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Genetic Linkage

The Forever Fix is Published! A Short Reader’s Guide

Great display at Albany Barnes + Noble
Reports are trickling in as people read my new book, The Forever Fix: Gene Therapy and the Boy Who Saved It (St. Martin's Press). It’s been amazing to hear the emotional ups and downs that accompany the experience, taking me back to how I felt writing the book.

For months, the words poured out, seemingly out of my control. I’d interview parents and researchers, usually late in the day, and be unable to sleep, immersed in their stories. Then early the next morning, the information would come flying out onto my screen, sometimes faster than I could type. And then the stories began connecting, usually through shared researchers, sometimes (end of Chapter 11) when the “characters” actually met in person, and this most amazing project truly took on a life of its own.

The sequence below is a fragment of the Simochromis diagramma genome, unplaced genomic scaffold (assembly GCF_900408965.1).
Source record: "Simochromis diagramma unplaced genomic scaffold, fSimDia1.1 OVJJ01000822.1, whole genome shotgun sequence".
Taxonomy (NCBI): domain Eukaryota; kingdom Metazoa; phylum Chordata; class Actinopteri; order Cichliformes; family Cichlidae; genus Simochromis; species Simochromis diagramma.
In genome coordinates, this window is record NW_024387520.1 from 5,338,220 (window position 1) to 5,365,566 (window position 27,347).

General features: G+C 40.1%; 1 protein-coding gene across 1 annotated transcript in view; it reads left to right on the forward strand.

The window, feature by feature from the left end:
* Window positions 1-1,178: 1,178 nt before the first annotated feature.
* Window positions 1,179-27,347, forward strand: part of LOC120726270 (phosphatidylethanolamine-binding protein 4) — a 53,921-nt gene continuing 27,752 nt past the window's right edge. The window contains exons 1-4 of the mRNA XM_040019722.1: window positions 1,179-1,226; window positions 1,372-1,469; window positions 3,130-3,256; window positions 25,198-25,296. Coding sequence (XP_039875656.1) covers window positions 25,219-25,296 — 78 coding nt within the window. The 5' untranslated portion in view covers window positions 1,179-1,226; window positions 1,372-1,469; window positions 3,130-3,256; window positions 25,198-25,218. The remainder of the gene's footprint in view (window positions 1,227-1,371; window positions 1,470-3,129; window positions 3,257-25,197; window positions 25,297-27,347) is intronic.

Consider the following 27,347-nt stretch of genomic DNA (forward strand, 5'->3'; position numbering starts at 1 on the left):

The book opens with 8-year-old Corey Haas at the Philadelphia Zoo, just 4 days after gene therapy for his hereditary blindness. He shrieked, the sun hurting his eyes – for the first time, ever. His inspiring story unfolds against the backdrop of gene therapy experiments that either failed, or led to incremental improvement and stalling of disease rather than reversal. Those are the sad chapters, early in the book, the ones that require a box of Kleenex during my “book talk.”

But the mood rapidly reverses at chapter 16, when we meet the shaggy sheepdogs born with the same disease that Corey had, and who had gene therapy first. The happy dogs went on to live with either the researchers or the young patients whose vision they helped to save.

After the spirited dog tales the narrative returns to Corey, following him through the actual procedure on his first eye through his two-year follow-up. The book ends with a vision of gene therapy for a host of other, common conditions.

Enjoy the read! And let me know your thoughts. (rickilewis54@gmail.com)

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